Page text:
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Home > Articles > Infrared Photography > Electronic recording: Digital 'still' cameras
Electronic recording of the infrared image:
Figure 56 (left). The DCS IR camera from Kodak with no integral infrared absorbing filter.
A simple experiment will confirm whether a digital camera can be used for infrared. Set the camera up in a darkened room aimed at a television/video infrared remote control, making sure that the LCD screen is activated. The infrared emission of the remote control caused by pressing the control buttons should be visible on the camera's LCD if it can be used for infrared imaging.
The use of such cameras has some compelling advantages:
The technique of infrared photography with these cameras follows the same principles as with film based systems. An infrared transmission filter must be placed over the recording lens. As with film the choice of filter is a critical issue with CCDs. Many digital cameras (especially those with integral 'hot' - or infrared absorption - filters) will not record far into the infrared spectrum. For these cameras the selection of a pure infrared filter like theWratten 87C will almost certainly produce no result. A broader spectral transmission is required: the Wratten 89B is widely reporting as being excellent.
The infrared image records in the red channel of a composite R-G-B image, but a much better result can be achieved by switching the camera to monochrome or black-and-white image and selecting the highest resolution/least compression option available on the camera. It is always advantageous to record a colour 'control' photograph immediately before or after the monochrome infrared - without moving either camera or subject. This is useful for comparison purposes and aids interpretation of the infrared record enormously. It also enables the construction of a false colour infrared image if that is desirable, see Building a false colour image in Photoshop.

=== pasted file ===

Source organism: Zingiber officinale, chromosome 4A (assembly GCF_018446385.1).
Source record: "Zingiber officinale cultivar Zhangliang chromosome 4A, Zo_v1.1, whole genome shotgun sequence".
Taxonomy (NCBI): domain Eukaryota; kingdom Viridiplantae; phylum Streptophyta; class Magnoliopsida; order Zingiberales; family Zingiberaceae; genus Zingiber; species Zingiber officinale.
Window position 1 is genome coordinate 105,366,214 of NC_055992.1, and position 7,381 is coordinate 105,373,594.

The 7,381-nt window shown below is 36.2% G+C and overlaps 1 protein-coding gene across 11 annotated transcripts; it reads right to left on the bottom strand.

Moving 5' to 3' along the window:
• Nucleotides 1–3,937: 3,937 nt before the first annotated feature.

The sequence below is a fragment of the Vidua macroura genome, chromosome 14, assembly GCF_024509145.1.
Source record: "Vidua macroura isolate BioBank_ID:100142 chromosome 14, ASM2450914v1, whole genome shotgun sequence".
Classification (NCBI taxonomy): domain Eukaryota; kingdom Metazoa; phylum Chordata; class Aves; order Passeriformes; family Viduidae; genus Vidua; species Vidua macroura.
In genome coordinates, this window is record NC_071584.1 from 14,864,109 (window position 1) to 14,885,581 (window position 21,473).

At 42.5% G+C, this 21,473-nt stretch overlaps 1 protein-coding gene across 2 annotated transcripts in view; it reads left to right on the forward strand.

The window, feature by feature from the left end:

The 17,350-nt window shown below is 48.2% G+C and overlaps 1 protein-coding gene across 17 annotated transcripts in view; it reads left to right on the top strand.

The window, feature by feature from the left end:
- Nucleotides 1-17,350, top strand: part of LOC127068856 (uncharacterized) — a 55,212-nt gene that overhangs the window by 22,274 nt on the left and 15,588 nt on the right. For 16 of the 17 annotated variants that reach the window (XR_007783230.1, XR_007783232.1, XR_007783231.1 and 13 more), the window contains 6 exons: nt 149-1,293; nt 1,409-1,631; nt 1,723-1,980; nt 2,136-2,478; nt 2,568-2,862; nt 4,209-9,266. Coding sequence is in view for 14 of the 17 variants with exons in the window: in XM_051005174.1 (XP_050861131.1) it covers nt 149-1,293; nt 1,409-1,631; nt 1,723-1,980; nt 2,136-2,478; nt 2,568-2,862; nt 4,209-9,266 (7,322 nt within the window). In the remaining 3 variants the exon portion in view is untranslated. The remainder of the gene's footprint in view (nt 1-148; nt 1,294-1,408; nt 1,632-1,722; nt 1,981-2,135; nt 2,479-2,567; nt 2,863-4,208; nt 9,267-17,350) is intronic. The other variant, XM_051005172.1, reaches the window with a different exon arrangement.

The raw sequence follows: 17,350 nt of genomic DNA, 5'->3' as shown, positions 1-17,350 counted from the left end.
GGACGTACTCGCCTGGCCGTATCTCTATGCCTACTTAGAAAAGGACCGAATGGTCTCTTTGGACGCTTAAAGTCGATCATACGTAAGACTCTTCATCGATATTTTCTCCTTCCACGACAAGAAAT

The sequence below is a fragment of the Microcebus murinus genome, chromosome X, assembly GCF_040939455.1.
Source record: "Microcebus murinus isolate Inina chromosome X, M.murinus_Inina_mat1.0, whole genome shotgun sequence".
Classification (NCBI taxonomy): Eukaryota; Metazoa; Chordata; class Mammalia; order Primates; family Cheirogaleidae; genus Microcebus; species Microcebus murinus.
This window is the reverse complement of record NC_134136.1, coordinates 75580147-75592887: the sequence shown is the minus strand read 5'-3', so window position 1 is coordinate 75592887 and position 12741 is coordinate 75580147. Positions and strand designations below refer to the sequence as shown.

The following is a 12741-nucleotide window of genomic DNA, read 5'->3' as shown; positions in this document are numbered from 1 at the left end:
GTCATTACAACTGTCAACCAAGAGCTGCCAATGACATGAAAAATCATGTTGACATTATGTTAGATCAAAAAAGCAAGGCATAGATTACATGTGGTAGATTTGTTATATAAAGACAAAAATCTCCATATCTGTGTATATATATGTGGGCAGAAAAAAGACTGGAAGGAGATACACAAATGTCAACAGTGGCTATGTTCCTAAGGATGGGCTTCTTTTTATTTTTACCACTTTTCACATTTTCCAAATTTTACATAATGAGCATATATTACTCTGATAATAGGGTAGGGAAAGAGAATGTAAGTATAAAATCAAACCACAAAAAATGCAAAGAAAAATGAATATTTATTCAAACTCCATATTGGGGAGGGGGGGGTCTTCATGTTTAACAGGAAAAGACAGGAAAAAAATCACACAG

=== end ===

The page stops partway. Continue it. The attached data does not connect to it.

Digital cameras which use film-plane algorithms for focussing will autofocus an infrared image; others which use infrared sensors outside of the image forming path may not (especially if a large filter holder is obscuring the filed of view of the 'rangefinder' window. The authors tested a Nikon Coolpix 990 with infrared and ultraviolet radiation to check the autofocus at reasonable magnifications (Figure 57 ) and demonstrated that the autofocus capability worked well. One reason why out-of-focus results can be obtained is that the camera is 'asked' to focus both infrared and ultraviolet at the same time - all ultraviolet filters 'leak' infrared and many infrared filters leak ultraviolet - and the CCD is sensitive to visible, infrared and ultraviolet. It is imperative therefore that 'pure' infrared (or ultraviolet) is presented to the CCD by selecting appropriate filter combinations. For infrared, the infrared transmission filter, eg. Wratten 89B, needs to be supplemented by an ultraviolet absorbing filter, eg. A Wratten 2E. For ultraviolet imaging the reverse applies; the ultraviolet transmission filter, eg. Wratten 18A needs to be supplemented by an infrared absorbing filter or "hot mirror."